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una connollySister Una Connolly

1933 - 2021

Born:  15th May 1933

Entered Religious Life:  9th November 1953

Died: 28th June 2021


Reflection given by Sr Mary Christian at Sr Una's Funeral Mass 

On behalf of the Congregation, I wish to welcome each of you who are accompanying us in the Church today. Due to Covid regulations we are only permitted an attendance of fifty people. Four of Sr. Una's nephews are present, welcome to Gerard, Donal, Noel and Joe. We are glad that despite all the present restrictions you are able to be here. I welcome also, members of the General Leadership Team, Sr. Úna O'Neill our Provincial Leader and her team and all the Sisters of Charity present.

A very special welcome to all who are joining us through the webcam transmission, especially Sr. Una's nephews John in Kerry, Kevin and Enda in England, Colm in the United States and her niece Paula also in the States. Welcome to the many Sisters of Charity throughout the Congregation who are joining us and I welcome in particular the Sisters from the California Region in which Sr. Una lived for fifty nine years. Welcome to Una's former colleagues, especially Gary and those from Valley Family Center, members of the Associates and her many friends. It is a blessing that technology can bring us all together for the funeral liturgy of a wonderful lady.

We are grateful to Mons Ciaran O'Carroll and the bereavement team in Donnybrook for facilitating us in the celebration of this Liturgy and to Mons. Paul Callan, Chaplain in Stanhope Street who agreed to celebrate this Eucharist.

Agnes Mary Connolly was born on the 15th May 1933, the youngest child of John and Mary Connolly of Kilcolgan, Co. Galway. At the age of twenty-one she entered the Sisters of Charity on the 9th November 1953 and made her First Profession on the 22nd May 1956. Throughout her Religious life she never lived in Ireland until she retired in 2018. Her first three years after profession were spent in England, teaching in Walthamstow and Basildon.

ln 1959 Sr. Una or, Sr. Mary Rita, as she was known in the early days on her religious life, was missioned to California. This was a young mission of the Congregation, barely six years old, and it must have been both exciting and challenging for her to leave Ireland for the United States. At that time home visits only happened every six years.

As was common at the time in California, sisters were moved frequently, and during her teaching ministry, which spanned about fourteen years, she moved between Sr. Cornelius, Long Beach, St. Columban's, Garden Grove and Immaculate Heart of Mary, in Los Angeles, serving more than once in some of the schools.

As an elementary school teacher, she was very aware of the needs of some of her students and their families. After much prayer, spiritual direction, and time spent in discernment, Sr. Una felt that God was calling her to become a Counsellor. This necessitated a return to College to qualify for her new ministry. As a counsellor she spent a short time in Immaculate Heart of Mary School before moving to Alemany High School. During this time she developed a great love for the Hispanic people. Her dream was that the Congregation would open a foundation in Mexico or somewhere in South America. After many years of research and discernment, of which she would have been one of the prime movers, a mission was opened in 1980 in Venezuela. She was never missioned there, but I was one of the founding members of that mission.

Sr. Una was a woman of great faith and dedication to Mary Aikenhead. While working as a counsellor in Alemany, she realized that there was a great need to provide low-cost counselling services to the community in San Fernando. This was her vision and inspiration. Beginning in a very modest way in a small house opposite Santa Rosa Church she, with the encouragement of Fr. Tom Rush OMI, began offering low-cost counselling to the community. Soon the needs outgrew the facility and she moved to another site which also soon became inadequate. However, with a good Board of Directors and much fundraising the present site in Brand Street was purchased. From its humble beginnings Sr. Una watched the Valley Family Center grow from strength to strength and watched it expand to offer counselling to individuals and couples, family therapy, co-ordinated services for victims, children and perpetrators of domestic abuse and parenting education. Sr. Carmel Somers, who is present here today, supported Una in all her endeavours and became responsible for the Learning Centre which provides tutoring and academic support for at risk children.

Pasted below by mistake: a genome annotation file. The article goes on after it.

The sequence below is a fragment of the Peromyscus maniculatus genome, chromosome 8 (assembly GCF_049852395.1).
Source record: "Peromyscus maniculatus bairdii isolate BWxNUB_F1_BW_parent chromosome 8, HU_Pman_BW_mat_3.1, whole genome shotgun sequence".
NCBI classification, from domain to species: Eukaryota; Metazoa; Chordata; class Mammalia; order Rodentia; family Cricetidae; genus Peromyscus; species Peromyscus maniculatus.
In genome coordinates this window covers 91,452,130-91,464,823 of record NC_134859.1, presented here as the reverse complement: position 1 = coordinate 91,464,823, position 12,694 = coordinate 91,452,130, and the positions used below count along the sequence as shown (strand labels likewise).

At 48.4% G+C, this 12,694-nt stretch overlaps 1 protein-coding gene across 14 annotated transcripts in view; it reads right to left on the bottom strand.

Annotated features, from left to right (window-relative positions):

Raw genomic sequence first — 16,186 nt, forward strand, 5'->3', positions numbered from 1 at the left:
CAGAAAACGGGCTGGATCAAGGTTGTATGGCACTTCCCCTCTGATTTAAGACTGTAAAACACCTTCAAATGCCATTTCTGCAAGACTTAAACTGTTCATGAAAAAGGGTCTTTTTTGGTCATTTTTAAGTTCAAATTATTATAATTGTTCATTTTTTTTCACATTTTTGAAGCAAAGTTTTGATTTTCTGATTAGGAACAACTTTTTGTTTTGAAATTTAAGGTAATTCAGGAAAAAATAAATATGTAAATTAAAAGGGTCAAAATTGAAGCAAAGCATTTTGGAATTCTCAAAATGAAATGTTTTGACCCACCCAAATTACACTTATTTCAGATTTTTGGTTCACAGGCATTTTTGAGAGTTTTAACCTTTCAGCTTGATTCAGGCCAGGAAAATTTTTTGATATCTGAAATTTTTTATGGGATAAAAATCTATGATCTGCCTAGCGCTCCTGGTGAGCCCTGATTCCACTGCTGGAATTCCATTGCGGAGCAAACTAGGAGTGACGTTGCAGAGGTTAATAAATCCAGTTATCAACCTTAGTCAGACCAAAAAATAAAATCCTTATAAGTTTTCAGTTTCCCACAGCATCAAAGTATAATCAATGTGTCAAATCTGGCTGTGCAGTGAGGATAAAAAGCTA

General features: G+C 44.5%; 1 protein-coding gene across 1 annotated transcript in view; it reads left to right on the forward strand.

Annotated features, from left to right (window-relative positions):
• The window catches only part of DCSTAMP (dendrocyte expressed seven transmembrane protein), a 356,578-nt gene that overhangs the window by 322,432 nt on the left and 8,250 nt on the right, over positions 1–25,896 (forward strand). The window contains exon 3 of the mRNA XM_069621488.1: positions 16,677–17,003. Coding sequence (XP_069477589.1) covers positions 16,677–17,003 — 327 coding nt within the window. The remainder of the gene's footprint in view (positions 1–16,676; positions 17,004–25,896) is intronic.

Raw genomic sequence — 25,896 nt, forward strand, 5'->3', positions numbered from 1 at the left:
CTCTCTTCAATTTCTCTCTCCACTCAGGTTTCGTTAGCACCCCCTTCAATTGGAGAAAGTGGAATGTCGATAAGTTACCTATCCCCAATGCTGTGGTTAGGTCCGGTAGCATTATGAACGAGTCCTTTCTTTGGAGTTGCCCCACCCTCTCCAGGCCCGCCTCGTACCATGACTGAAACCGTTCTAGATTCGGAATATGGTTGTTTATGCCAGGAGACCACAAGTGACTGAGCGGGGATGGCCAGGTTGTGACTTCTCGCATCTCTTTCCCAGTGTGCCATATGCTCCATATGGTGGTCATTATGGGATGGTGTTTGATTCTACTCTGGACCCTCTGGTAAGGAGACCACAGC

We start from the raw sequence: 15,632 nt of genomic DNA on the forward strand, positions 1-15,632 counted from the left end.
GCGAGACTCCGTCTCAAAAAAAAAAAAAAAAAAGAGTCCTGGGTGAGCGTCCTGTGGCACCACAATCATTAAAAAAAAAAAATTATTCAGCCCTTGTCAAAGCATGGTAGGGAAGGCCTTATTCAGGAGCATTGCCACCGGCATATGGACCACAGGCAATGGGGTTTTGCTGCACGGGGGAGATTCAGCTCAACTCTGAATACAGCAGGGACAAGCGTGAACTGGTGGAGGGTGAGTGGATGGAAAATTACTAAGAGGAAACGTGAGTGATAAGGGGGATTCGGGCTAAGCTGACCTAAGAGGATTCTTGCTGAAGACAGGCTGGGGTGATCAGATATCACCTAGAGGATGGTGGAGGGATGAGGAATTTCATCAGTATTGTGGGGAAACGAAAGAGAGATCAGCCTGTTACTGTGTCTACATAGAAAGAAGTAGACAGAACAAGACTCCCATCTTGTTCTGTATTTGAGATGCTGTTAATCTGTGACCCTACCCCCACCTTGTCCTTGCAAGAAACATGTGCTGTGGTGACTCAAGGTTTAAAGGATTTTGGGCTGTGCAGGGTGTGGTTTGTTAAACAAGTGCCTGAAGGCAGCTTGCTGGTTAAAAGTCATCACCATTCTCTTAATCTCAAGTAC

Sister Una was a woman of prayer, reflection and contemplation and, no doubt, it was from her spiritual resources that she received the strength she needed to carry out her dream despite all the problems and challenges she faced. Her love for Mary Aikenhead was obvious and all her counsellors were imbued with Mary Aikenhead's spirit. I have often heard them say that they wanted ‘to give to the poor what the rich could buy for money’. Another passion of hers was working with the Associates of Mary Aikenhead. She and Sr. Carmel worked ceaselessly to inspire them to follow the Charism of Mary Aikenhead and commit themselves to working for the poor.

Una loved her dog, Guinness, and made sure he had his daily walk. Returning to Ireland in poor health must have been difficult for Una. Her desire was to spend time with her family. Her health did not permit her to travel around. Nevertheless she sought comfort from her faith, her love of reading spiritual books and her rich prayer life. The last fifteen months must have felt endless for her. For most of that time visiting was very limited. Her family and the sisters also found this difficult and Una, herself, had been so accustomed to being surrounded by people.

A special thanks to the staff at both Loyola and Beechlawn Nursing homes who looked after Una with such care and compassion. Today we celebrate the life of a woman who lived her life with great faith, vision, inspiration and enthusiasm, dedicated to following the Charism of Mary Aikenhead.

May Una rest in peace


We are standing this morning on holy ground: the place where Mary Aikenhead spent the last years of her life as an invalid – a woman whose vision, courage and practical common-sense gave birth to our Congregation and to our long and graced history of service of the poor, the weak and the vulnerable.Today we are celebrating the life of Sr. Joseph Helen, a woman who cherished that charism, serving those in need with fidelity and generosity, and who also spent the last years of her life here in the Hospice.